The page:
Federal Whistleblower Laws
Some of the most common federal whistleblower laws (and the employees to whom they offer protection) are:
- False Claims Act: Employees of government contractors
- Sarbanes-Oxley Act: Employees of publicly traded companies
- Dodd-Frank Act: Employees in the financial services sector
- Whistleblower Protection Act: Employees of the federal government
- Occupational Safety and Health Act: Employees who report violations of the workplace health and safety provisions of the OSH Act
- Fair Labor Standards Act: Employees who report violations of the minimum wage provisions of the FLSA
- Family and Medical Leave Act: Employees who report violations of the FMLA
- Clean Air Act: Employees who report illegal air pollution under the Clean Air Act
- Financial Institutions Reform, Recovery and Enforcement Act: Employees who report schemes to defraud financial institutions or fraud committed by those financial institutions
- Migrant and Seasonal Agricultural Worker Protection Act: Employees who report violations of the provisions of the MSPA, which generally concern wages, housing, and transportation of migrant and seasonal agricultural workers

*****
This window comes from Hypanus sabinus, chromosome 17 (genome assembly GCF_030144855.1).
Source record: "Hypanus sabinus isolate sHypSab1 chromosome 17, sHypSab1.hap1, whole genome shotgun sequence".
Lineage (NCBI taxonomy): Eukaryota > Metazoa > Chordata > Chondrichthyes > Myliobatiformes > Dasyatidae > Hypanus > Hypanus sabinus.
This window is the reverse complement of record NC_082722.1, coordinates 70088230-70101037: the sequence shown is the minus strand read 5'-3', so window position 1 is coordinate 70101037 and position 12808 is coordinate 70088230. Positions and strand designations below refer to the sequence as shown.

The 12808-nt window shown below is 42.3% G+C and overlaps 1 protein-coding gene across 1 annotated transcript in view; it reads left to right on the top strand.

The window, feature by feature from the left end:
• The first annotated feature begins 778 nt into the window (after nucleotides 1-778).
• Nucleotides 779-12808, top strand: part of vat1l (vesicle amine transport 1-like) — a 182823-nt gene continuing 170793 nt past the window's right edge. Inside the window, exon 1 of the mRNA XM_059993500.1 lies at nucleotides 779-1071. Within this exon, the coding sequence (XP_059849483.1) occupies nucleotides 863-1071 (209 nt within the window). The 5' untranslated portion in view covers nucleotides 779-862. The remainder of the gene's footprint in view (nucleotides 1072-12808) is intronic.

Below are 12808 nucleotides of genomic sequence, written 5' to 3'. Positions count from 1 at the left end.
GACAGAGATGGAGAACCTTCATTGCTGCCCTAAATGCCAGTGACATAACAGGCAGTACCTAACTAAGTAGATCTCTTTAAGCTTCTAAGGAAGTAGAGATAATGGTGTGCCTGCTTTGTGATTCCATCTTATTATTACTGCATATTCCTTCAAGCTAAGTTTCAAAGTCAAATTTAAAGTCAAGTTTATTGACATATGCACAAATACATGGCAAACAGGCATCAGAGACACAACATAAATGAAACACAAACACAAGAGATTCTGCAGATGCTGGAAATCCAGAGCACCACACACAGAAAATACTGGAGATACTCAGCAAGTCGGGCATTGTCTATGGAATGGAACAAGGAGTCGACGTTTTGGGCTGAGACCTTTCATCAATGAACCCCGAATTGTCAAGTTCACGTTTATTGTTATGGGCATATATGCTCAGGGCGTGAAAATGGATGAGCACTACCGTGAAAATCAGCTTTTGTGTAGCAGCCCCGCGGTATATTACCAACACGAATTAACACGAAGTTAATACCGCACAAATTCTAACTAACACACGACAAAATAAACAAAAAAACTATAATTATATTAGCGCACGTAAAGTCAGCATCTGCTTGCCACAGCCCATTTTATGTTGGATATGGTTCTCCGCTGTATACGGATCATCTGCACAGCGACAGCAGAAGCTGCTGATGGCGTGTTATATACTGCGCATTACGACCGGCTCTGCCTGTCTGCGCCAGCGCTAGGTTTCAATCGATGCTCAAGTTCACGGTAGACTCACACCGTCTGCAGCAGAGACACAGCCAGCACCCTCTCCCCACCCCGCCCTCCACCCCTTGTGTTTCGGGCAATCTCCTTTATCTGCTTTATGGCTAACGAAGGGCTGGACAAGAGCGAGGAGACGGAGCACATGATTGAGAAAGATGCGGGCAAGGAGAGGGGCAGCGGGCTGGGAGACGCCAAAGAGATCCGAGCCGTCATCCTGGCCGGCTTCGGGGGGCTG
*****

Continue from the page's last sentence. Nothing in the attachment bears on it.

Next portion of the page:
- Surface Mining Control and Reclamation Act: Employees who report violations of the environmental provisions of the SMCRA, which protect the environment from the adverse effects of coal mining
- IRS Whistleblower Program: Individuals who report on persons who fail to pay the taxes they owe to the IRS
California Whistleblower Laws
Californians are also protected by state-level whistleblower laws. Some of the most common California whistleblower laws include:
- Labor Code § 1102.5: Generally prohibits retaliation against any employee who discloses a violation of state or federal law to a federal or state government or law enforcement agency
- Labor Code § 6310: Prohibits retaliation against an employee who reports occupational safety and health violations